Censuses have been held in Denmark at various intervals. The first census was held in 1787, and thereafter in 1801, 1834, 1840, 1845, 1850, 1855, 1860, 1870, 1880, 1890, 1901, 1911, 1916, 1921, 1925, 1930, 1940, 1950, 1960 and 1970. Hereafter a national CPR-register (Civil Registration System) made the census unnecessary, because the system electronically provides all the information that was given in the census.
The Census lists become accessible after 75 years, so right now everybody can search online in the censuses between 1787 and 1940. If you want to search in the newer ones, you can apply to do so, and see them in the reading room at the National Archive in Copenhagen.
The census will generally provide the following information:
- Position in household
- Marital status
- Place of birth (only after 1845)
- Note (if any handicaps etc.)
As I mentioned before, the censuses are online and they are listed in parish order like the church books. But more has been done. Volunteers work hard to transcribe the censuses. In the overview below, you can see how far the volunteers are currently:
|Census||Year||Transcribed in % so far|
Once a census has been transcribed, you can use the search option on the webpage “Danish Demographic Database.” Type in your ancestor’s name, and choose the district or parish in which you would like to search. Searching the census on Danish Demographic Database helps so much if you don’t know where to start your research.
During your search, be aware that sometimes the name isn’t spelled the way you think it is spelled. Or if your ancestors have many names, then maybe it is only his or her first and last name that they have listed in the census. So try different ways to spell it or use the sign “%” when you type in information. When you get the result from your search, you can click on the information and see everybody in the household. Looking at everyone in the household helps you know that you are looking at the right family.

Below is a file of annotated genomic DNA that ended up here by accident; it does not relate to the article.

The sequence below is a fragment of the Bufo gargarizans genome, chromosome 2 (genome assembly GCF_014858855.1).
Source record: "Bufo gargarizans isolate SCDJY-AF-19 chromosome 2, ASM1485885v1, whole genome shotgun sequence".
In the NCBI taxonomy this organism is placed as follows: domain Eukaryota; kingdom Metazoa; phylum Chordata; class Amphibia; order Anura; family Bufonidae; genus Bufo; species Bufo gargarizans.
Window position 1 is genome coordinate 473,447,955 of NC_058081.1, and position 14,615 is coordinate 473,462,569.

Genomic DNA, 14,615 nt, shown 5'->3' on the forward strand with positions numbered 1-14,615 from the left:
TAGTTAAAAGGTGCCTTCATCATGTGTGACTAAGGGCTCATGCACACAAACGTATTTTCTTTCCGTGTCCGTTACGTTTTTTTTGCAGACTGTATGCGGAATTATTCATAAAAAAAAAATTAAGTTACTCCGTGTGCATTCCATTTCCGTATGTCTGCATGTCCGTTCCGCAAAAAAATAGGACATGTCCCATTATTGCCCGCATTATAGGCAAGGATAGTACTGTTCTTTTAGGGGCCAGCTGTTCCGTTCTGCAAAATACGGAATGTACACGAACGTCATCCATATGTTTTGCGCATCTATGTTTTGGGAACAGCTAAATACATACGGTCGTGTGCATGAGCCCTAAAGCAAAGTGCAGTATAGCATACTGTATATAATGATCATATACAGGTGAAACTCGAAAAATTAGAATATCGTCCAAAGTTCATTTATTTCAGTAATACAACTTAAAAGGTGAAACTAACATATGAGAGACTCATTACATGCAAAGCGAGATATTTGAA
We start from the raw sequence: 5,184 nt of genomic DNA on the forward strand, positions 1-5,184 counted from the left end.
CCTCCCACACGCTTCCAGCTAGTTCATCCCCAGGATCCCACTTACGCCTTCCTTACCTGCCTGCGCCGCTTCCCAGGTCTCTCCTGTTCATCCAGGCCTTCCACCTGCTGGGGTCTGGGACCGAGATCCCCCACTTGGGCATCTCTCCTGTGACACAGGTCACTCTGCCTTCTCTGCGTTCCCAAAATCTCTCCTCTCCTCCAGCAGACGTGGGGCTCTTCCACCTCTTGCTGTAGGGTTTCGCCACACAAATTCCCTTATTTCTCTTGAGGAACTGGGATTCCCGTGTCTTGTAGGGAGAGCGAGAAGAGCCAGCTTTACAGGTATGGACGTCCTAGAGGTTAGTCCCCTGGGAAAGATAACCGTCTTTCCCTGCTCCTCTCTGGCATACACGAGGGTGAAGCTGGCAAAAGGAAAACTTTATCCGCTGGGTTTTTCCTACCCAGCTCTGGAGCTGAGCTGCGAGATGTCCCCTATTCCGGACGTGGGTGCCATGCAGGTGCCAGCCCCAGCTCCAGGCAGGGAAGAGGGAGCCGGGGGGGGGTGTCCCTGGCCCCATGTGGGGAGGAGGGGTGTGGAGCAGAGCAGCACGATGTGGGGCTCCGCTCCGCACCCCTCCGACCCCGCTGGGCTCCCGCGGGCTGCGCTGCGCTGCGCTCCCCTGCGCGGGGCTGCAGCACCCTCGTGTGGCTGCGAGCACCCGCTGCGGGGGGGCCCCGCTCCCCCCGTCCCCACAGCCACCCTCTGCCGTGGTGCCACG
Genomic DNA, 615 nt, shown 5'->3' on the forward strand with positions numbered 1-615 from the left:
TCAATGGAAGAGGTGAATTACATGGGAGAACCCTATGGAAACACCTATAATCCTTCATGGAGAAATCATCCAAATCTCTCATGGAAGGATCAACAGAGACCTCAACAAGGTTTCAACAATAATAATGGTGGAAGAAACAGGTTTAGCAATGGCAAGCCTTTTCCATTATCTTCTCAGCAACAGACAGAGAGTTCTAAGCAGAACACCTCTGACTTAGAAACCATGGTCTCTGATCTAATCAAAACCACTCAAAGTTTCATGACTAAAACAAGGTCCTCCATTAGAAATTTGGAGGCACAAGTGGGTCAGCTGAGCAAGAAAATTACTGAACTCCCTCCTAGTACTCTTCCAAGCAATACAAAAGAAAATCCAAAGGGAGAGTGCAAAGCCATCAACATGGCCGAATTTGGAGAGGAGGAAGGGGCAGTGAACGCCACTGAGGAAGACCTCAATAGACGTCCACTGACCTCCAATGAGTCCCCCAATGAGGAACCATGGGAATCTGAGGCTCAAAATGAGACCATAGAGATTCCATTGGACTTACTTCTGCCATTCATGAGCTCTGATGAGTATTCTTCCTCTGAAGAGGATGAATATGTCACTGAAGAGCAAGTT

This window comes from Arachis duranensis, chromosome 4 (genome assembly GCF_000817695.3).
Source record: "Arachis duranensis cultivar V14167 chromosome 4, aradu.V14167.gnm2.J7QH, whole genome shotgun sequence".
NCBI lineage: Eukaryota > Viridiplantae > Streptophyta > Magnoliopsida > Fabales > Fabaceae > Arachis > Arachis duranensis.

The search option is great if you are stuck in your research. For example, maybe you can’t read the names of the birth parents of your ancestor in the church book entry. In that case, it can be helpful to use the online search of the census lists. If you are lucky and census has been transcribed, and you can get the name you are searching for in order to continue your work.
An original census from 1901 –
The same census as above that has been transcribed –
Are other free resources for Danish research provided online?
Oh yes, we have a many. The Danish National Archives has many online records, besides the church books, so you can start your search from home.
Probate Court Records
The Probate Court Records will generally provide the following information:
- Name of the deceased
- His or her residence and occupation
- Name of the surviving spouse
- Names of heirs (children, siblings, etc.)
- Names of Guardians
- Account of the Estate
The original Probate Court Records can be found, dating from about 1760-1800 until the period between 1930 and 1950. Of course, not all older Protocols have been preserved. The Danish National Archives has a number of the older Probate Court Records on microfilm.
Probate Court Records generally become accessible when they are 75 years old.
The Danish National Archives online also includes:
Church books from overseas
Conscription registers from the Army
The Navy and The Army have several indexes
Manor and Estate tenant register
And much more
And besides all these online files (which you of course also can view at the Archive) the Danish National Archive stores and collects records from military forces, private and individual organisations, records from the Royal House, records from state authorities and much, much more.
There are still more records available online and in other archives! More information about them will be coming in a post next week.
The Danish National Archive:https://www.sa.dk/
Danish Demographic Database:http://www.ddd.dda.dk/
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